Snow Painting

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When nature turns the world white with snow, then it becomes one giant canvas for your toddler to paint! To wit, Veronika and I tested two methods to paint the snow today. I recommend using all-natural food coloring for this activity, since the “paint” will be left behind once the snow melts, although technically you can use liquid watercolors.

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First, I filled a spritz bottle with water and a generous amount of purple food coloring (a mix of red and blue). Veronika is still building up the strength to use the spritz bottle, so I helped her out to make neat purple “spray paint” splotches on the snow.

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The second method was easier for her little hands. Fill a container with water and drops of food coloring, then hand over a wide bristle paintbrush.

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All Veronika had to do was dip and paint! Soon we had a patio that was a vibrant mix of purple and green. As a note of caution, you may want to skip yellow for this particular project, since people tend to be leery of yellow snow!

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In sum, this was a novel and fun way to play with the world’s white canvas.

Ice Jewels

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The next time there’s snow in the forecast, make a batch of “jewels” ahead of time so you can delight your little ones with sparkly ice treasures!

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To make the jewels, simply freeze water in the compartments of an ice cube tray and add a bit of all-natural food coloring to each. I like to fill the compartments only about half way so the colors stay separate; otherwise you risk having them splash together and result in brown gems.

When Veronika and I headed out to the back patio to explore the recent snowfall, I popped the treasures out of the ice cube tray for her.

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These are so fun to arrange in pretty patterns, as we did on the rungs of her slide. Your kids might want to make patterns along tree branches, the edge of a walkway or patio, or even just on top of the snow.

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Veronika also loved that pretty pockets of color appeared in the snow wherever she tossed them in. Then you can dig up your buried gemstones and start all over.

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Snow Squishy Bag

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I’ve put together complicated sensory and squishy bags for Veronika before, but sometimes nature supplies you with all the materials you need! To wit, we had fresh puffy snow on the ground outside when we woke up this morning, so I simply dashed out, filled a bag with snow, and then sealed it shut. Instant sensory bag!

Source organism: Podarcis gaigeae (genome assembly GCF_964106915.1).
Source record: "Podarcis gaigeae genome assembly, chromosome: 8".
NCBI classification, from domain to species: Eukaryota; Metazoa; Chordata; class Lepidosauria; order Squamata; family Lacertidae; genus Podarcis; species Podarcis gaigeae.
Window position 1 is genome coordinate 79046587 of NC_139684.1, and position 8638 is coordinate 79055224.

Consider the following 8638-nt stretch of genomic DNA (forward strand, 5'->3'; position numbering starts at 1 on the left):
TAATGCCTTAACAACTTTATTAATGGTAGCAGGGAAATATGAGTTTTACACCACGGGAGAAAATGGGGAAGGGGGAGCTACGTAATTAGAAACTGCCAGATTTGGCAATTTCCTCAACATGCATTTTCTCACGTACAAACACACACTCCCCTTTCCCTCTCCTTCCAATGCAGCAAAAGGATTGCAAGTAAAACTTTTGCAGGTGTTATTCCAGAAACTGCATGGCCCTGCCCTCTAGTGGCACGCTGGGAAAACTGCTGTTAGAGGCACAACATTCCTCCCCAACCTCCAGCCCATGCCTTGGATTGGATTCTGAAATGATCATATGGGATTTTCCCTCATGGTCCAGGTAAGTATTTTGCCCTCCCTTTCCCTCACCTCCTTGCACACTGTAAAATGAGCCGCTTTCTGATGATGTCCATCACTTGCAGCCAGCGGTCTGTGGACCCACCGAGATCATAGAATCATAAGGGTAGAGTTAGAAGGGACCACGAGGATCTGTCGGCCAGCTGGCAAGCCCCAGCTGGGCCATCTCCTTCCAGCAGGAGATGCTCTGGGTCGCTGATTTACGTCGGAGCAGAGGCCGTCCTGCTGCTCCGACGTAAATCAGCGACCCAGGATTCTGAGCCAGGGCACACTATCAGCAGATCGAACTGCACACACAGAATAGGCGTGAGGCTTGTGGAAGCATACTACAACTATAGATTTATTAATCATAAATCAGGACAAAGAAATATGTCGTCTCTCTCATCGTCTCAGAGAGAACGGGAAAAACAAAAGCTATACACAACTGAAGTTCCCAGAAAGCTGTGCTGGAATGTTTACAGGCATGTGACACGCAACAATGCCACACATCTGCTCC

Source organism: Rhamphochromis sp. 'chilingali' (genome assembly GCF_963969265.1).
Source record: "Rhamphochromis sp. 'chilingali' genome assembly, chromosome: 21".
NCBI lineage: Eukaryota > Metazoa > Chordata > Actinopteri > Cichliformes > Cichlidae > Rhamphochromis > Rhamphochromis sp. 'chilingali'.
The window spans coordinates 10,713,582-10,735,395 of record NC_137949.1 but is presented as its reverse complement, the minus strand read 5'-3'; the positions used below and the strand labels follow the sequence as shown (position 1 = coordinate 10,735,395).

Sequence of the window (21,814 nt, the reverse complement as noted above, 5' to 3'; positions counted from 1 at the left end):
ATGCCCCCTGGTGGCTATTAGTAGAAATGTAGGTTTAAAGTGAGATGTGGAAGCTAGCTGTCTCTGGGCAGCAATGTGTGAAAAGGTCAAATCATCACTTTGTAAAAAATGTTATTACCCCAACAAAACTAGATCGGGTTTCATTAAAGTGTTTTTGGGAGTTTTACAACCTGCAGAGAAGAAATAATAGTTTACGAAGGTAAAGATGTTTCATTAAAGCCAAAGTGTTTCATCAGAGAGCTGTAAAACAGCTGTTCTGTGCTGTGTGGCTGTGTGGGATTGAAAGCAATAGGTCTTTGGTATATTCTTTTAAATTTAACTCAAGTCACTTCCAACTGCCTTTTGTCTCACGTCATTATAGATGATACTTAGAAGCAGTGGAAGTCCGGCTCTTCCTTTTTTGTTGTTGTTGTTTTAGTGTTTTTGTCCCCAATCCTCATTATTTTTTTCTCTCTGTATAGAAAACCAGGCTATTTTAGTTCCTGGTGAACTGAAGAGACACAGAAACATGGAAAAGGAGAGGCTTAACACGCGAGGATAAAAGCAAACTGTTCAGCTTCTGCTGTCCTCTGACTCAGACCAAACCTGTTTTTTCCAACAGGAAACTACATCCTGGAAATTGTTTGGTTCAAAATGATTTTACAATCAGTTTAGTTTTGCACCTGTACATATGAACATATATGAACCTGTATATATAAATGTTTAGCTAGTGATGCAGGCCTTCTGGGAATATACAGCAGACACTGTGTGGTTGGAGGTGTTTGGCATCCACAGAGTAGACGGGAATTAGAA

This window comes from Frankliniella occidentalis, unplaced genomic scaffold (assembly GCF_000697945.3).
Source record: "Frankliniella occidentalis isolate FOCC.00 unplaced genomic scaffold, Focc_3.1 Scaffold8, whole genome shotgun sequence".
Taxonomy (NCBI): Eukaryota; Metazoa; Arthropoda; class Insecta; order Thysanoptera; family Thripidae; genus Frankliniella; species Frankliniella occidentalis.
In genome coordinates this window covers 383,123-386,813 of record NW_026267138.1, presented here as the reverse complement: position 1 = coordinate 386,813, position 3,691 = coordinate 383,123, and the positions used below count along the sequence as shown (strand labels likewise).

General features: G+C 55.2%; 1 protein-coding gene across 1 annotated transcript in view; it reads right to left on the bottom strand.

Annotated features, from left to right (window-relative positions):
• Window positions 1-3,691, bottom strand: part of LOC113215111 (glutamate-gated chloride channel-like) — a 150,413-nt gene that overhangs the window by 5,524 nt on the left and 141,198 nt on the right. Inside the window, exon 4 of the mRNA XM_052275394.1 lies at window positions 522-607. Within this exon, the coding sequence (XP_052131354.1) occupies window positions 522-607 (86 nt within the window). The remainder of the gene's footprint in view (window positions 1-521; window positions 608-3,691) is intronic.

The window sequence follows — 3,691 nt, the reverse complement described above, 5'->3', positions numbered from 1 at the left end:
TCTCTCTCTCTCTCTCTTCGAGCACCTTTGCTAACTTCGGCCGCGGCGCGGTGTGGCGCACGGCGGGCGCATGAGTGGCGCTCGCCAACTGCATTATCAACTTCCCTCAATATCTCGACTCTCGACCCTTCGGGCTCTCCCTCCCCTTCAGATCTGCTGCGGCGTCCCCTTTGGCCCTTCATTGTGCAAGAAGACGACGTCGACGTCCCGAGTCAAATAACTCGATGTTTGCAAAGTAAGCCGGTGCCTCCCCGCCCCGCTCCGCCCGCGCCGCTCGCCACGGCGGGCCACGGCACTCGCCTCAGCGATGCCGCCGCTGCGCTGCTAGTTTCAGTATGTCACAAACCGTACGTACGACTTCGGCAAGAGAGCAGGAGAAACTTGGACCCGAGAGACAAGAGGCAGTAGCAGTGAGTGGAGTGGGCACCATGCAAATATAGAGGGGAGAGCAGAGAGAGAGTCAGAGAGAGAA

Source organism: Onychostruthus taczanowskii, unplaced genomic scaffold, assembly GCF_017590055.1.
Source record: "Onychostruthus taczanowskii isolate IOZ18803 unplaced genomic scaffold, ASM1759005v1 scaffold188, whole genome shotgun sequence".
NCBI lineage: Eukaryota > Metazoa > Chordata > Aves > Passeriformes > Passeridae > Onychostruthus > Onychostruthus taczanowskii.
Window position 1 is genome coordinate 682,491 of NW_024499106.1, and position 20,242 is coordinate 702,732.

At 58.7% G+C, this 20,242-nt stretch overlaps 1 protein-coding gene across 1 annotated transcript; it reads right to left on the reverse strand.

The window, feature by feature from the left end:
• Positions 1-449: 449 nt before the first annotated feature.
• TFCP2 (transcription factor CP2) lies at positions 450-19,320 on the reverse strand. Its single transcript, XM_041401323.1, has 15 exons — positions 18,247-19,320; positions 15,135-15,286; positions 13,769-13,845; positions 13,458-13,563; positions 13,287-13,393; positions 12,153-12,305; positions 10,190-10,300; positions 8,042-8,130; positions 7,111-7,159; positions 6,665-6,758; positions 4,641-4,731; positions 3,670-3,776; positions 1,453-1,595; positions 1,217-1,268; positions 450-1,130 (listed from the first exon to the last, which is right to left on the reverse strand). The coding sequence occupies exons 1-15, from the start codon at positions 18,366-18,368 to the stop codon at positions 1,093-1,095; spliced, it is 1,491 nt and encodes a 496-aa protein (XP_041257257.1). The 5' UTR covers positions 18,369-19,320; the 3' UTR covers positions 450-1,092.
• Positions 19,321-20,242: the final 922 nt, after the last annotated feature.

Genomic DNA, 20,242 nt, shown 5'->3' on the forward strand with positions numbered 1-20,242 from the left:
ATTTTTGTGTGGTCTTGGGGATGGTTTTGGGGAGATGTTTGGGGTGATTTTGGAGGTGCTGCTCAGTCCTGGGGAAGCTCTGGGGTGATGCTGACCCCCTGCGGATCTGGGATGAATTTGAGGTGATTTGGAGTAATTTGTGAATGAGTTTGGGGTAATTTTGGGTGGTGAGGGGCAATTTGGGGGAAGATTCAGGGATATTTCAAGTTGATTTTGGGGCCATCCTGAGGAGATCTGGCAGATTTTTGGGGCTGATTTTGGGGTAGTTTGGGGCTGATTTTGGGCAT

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Of course the first thing your toddler will discover with this particular bag is the temperature. “Brr, that’s cold!” Veronika said with surprise.

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And then she promptly placed her hands down again.

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You can squish the snow around in fun ways inside the plastic. Then Veronika requested purple snow. I hadn’t even thought to add color, but why not! We squirted in red and blue food coloring and then tested whether we could mash the snow around enough for the two colors to blend.

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And then of course the other fantastic thing about snow is that your toddler gets a quick STEM lesson on states of matter. It wasn’t long before the fluffy snow started to change…

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…into purple water, instead! This sensory bag is by its very nature (heh), short lived, but lots of fun.

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DIY Cups for Color Sorting

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Save up your empty non-dairy yogurt containers for a few days, and then you’ll have all the materials needed to make a color sorting game for your toddler!

I decided to stick with just three colors today (choosing the primary colors of blue, yellow, and red), instead of overwhelming Veronika with the full rainbow. It started out with some messy painting play, first painting each clean empty container with one color. Let dry completely.

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Once the containers were dry, they were ready for color sorting! We used a set of colored dominoes for this game, and Veronika could readily fill each one with the corresponding color domino. If you don’t have dominoes, try other small objects like pom poms or beads.

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But here’s the twist to this game; after the first round of proper sorting, we made it silly! I mixed up all the dominoes into the wrong colored cups, and challenged her to sort them back to where they belonged.

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She caught onto the humor of it, and laughed as she dumped the dominoes back and forth for a while, giggling that they were “trash”.

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Your toddler will end up with a big pile and can sort things back into their proper places once more.

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